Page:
Long-time readers know that I have a particular interest in the SEC whistleblower program. I have been interested in it since it was first put into effect now almost ten years ago. One reason I was interested in it from the very outset is that I thought that a pattern might emerge in which whistleblowers submitted their reports to the SEC, the SEC launched an investigation or enforcement action, and then company shareholders filed related securities class action lawsuits based on the circumstances revealed in the whistleblower’s report.


By and large, the third step in this anticipated pattern has not emerged. As far as I am aware, there have not been private securities suits filed after SEC whistleblower reports triggered SEC investigation or enforcement actions – until now, that is. On January 28, 2021, a plaintiff shareholder filed a securities class action against Exxon Mobil relating to news reports that the SEC has launched an investigation of the company based on whistleblower reports questioning the company’s asset valuations of its Permian basin oil fields. A copy of the plaintiff’s complaint can be found here.


The Lawsuit

On January 28, 2021, a plaintiff shareholder filed a securities class action lawsuit in the Northern District of Texas against Exxon Mobil and certain of its officers. The complaint purports to be filed on behalf of investors who purchased Exxon Mobil securities between November 6, 2019 and January 14, 2021. The plaintiff alleges that the defendants violated Sections 10(b) and 20(a) of the Securities Exchange Act of 1934.


The complaint refers briefly to the company’s various filings with the SEC during the class period. However, the centerpiece of the complaint is the January 15, 2021 Wall Street Journal article entitled “Exxon Draws SEC Prove Over Permian Basin Asset Valuation” (here). The article reported that the SEC had launched an investigation of the company “after an employee filed a whistleblower complaint last fall alleging that the energy giant overvalued one of its most important oil and gas properties.”


The article goes on to report that “several people involved in valuing a key asset in the Permian Basin, currently the highest-producing oil field, complained during an internal assessment in 2019 that employees were being forced to use unrealistic assumptions about how quickly the company could drill wells there to arrive at a higher value, according to a copy of the complaint, which was reviewed by the Wall Street Journal.” The article also reports that at least one person who complained was fired last year, according to a person familiar with the matter.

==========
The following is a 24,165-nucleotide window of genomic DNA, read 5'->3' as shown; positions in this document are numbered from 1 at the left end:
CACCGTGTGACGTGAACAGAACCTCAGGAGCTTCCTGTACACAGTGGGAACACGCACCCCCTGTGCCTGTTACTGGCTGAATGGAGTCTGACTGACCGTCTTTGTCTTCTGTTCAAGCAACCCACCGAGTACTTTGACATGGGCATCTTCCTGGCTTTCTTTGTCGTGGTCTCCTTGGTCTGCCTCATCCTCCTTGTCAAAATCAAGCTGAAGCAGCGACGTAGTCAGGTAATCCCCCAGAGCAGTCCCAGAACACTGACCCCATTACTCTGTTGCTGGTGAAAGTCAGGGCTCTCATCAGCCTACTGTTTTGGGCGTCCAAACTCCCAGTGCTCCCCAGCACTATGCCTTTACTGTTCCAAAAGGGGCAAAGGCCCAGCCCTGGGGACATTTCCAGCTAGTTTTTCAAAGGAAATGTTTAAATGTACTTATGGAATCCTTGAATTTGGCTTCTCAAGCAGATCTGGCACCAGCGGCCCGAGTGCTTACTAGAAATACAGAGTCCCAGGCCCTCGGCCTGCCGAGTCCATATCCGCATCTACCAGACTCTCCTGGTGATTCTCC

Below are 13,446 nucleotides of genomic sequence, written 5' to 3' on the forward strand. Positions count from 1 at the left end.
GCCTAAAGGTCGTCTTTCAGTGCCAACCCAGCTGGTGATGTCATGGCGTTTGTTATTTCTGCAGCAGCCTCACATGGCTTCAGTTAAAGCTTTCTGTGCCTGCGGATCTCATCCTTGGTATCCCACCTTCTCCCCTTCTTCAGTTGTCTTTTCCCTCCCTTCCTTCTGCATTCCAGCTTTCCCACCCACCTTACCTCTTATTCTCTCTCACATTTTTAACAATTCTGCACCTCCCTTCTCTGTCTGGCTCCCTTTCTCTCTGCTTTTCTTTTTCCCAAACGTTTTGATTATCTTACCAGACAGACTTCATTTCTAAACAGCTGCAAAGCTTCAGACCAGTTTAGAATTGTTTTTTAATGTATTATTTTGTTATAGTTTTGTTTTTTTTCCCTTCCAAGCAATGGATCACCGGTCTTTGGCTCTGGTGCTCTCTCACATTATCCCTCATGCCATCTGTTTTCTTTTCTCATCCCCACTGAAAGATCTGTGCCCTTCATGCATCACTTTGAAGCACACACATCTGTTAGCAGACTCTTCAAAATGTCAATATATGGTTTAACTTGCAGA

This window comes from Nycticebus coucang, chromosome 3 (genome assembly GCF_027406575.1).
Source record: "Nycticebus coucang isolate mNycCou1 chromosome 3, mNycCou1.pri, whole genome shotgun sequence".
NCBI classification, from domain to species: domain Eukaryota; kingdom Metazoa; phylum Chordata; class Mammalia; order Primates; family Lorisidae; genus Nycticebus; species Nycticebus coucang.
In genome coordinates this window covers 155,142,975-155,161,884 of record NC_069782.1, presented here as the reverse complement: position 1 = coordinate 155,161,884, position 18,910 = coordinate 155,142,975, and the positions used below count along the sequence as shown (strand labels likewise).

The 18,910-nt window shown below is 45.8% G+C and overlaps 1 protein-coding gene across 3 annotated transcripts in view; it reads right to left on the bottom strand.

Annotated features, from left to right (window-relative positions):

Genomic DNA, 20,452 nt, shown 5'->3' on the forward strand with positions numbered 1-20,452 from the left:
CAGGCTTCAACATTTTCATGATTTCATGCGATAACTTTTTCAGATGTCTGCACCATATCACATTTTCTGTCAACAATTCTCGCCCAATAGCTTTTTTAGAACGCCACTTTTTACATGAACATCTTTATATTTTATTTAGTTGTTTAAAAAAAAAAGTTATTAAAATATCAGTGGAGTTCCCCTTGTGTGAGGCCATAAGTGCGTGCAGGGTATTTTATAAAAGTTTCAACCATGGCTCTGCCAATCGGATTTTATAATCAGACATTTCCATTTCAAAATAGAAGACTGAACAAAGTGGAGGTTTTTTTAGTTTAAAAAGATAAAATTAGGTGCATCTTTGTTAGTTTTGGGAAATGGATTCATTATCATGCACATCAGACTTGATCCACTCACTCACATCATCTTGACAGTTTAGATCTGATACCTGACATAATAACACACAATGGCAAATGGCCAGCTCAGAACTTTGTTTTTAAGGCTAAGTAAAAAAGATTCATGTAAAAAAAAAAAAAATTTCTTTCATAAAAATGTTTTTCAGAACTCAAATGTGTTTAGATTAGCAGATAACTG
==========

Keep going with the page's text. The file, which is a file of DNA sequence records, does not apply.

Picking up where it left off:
The article reports that the SEC began investigating the claims after receiving the complaint, adding that the current status of the investigation is unknown. The article quotes an Exxon spokesperson as saying that if asked about the 2019 assessment, Exxon would provide information that shows Exxon’s actual performance exceeded the drilling estimate.


The larger context for the Permian basin asset valuation includes March 2019 statements by Exxon CEO Darren Woods that Exxon would increase oil and gas production in the Permian basis to one million barrels a day as early as 2024, up from previous estimates of 600,000 by 2025. According to the Journal, the whistleblower alleges in the whistleblower complaint that “No one I knew in the organization thought this was possible; the pressure to deliver on Woods’s promise to the market permeated the organization.”


The key to the company ramping up production in the Permian acreage was the development of an area called the Delaware Basin. Some Exxon managers had initially put the net present value of the Delaware Basin at about $60 billion, but some employees involved in the company’s annual development planning in summer 2019 estimated the area’s net present value closer to $40 billion. The Journal reports that according to the whistleblower complaint, the lower estimate reflected in part that it took longer than expected to drill wells in 2018. The employees involved alleged were instructed to provide revised figures using “different assumptions’; one employee reportedly submitted the revised estimates in a file named “This is a Lie.” The planners ultimately estimated the net present value as $50 billion.